Traffic-Aware Cruise Control (TACC) - Good & Bad Details

Traffic-Aware Cruise Control (TACC) - Good & Bad Details

Let me start off by saying I am so happy Tesla has finally given us Adaptive Cruise Control or what they call TACC. TACC is the ability to set cruise control and have the car automatically keep a safe distance between you and the car in front of you. This feature has existed for years from other car manufactures.
My only comparison of this feature is with Mercedes, Lexus, and Land Rovers. I have to say there are a lot of features I like better with Tesla’s implementation but there are a few that they need to address.

I find it much safer to always drive with TACC on when driving in stop and go traffic or at speed on the highway. When you press the accelerator you can drive seamlessly with TACC on and let it do the breaking for you. I think the is the key word when describing Tesla's TACC. Seemless.

Here are my impressions please share yours:

1) TACC is Limited to 90 MPH - I am told by friends that make long drives in states that don't have speed limits that setting the cruise control above 90 MPH should not be limited by the implementation unless the radar and computers cannot handle it.

2) TACC Does NOT include blind spot side warnings when attempting to change lanes into moving cars - Mercedes, Cadi, and others produce cars that warn if there is a car or motorcycle in the lane you are attempting to turn into or even as the traffic approaches. I believe all cars should ship with this feature.

1) TACC has Smooth braking when approaching cars in front of you at speed or stopped. Mercedes jerks you around like the Indiana Jones ride at Disneyland.

2) TACC has Autostart after coming to a complete stop has clear message to press the accelerator pedal again. Mercedes just sits there and if there are any messages what to do I have not found them.

3) TACC is Easy to set the distance between cars in front of you using by rotating the cruise control stock. Very clear controls.

4) TACC has a lot less front impact collision warnings than with Mercedes when approaching cars in front. I did have distance set to 1 and warning set to Medium and had one instance where the Front Collision warning came on. I was a lot less eventful than when Mercedes warns you and have you to lock up the car. Tesla stops smoother and faster with dual motors.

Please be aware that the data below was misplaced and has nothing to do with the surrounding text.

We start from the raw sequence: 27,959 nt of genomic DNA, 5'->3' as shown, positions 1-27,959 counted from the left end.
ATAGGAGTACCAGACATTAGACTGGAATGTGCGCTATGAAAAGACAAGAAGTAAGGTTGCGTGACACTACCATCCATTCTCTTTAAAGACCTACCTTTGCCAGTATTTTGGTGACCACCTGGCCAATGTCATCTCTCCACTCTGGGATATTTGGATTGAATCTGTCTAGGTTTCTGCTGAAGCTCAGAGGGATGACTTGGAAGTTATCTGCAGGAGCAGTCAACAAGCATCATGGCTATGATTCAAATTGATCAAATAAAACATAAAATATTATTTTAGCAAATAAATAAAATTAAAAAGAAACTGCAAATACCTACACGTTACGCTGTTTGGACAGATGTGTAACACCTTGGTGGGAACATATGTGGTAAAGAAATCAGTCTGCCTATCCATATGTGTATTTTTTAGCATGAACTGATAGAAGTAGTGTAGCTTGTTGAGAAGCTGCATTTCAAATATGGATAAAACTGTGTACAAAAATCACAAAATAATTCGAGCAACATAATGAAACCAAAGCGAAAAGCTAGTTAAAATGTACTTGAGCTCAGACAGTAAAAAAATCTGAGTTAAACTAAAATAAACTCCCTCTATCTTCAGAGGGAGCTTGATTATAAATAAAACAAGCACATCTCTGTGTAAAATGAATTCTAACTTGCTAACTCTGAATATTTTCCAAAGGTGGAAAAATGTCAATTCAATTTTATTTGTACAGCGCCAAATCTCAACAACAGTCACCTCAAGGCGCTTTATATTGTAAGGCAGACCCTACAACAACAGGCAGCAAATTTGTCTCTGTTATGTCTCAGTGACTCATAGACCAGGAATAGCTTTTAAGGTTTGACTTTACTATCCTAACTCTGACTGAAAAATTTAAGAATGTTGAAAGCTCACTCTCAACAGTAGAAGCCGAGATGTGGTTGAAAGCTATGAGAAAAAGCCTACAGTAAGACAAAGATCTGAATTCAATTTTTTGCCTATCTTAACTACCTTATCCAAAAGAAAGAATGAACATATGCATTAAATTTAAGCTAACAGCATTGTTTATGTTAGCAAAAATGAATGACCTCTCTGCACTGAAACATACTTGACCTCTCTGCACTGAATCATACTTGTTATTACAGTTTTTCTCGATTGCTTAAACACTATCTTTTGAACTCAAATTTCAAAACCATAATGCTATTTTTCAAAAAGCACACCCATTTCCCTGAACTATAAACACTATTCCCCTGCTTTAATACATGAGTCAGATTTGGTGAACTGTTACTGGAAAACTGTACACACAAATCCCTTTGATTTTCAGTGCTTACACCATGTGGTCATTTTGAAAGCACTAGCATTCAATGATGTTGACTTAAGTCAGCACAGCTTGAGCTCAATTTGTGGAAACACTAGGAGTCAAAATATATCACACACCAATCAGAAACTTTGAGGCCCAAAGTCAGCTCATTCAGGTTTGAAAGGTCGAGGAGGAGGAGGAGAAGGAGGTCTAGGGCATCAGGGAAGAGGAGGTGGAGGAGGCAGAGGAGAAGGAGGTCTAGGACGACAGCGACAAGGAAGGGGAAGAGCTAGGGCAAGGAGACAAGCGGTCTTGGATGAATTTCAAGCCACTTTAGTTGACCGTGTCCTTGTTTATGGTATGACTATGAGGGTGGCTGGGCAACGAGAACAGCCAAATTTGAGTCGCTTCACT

5) Left turn signal blinker auto acceleration is nice when changing lanes

Redmiata98 | January 11, 2015

How does #5, GOOD, exactly work? When does the acceleration actually start? Does it only work on the left only or also on the right. Until I understand what and when I am reluctant to use it and I would apreciate feedback if you have already used it.

tes-s | January 11, 2015

#1 bad may just be temporary for first release.

shop | January 11, 2015

90mph limit may very well be a technical limit of how far the radar can see.

michelcolman | January 11, 2015

I sure hope that 90 mph speed limit is temporary, otherwise the system will be pretty useless for me. And German drivers are certainly not going to be amused. 90 mph is way too slow on the autobahn.

brian_in_TX | January 11, 2015

I expect #2 on your bad list to be addressed through software "soon" after reading the new autopilot description.

rdalcanto | January 11, 2015

For #2 on bad list, are you saying it doesn't warn you if you put your turn signal on to change lanes and there is a car there? I thought blind spot monitoring did that now. Or are you saying that if you do an illegal lane change with no turn signal that it won't tell you that there is a car?

drsaab | January 11, 2015

#5 only works on left signal and it will start accelerating as soon as you signal assuming you are going slower than your max set speed

jordanrichard | January 11, 2015

what states are you able to do 90, legally?

mrrjm | January 11, 2015

On the plus side something he didn't say is if the car in front of you only stops briefly such is in stop and go traffic or at a stop sign the Tesla will stop and then accelerate and match the car in front. Also you can take turn while following a car and never touch the go pedal. I was on the highway with the cruise set at 65 mph. I followed a car off the highway. Around a turn at a light. Then stopped at a stop sign and turned. Then another stop sign and continued. All this and I never touched the go pedal.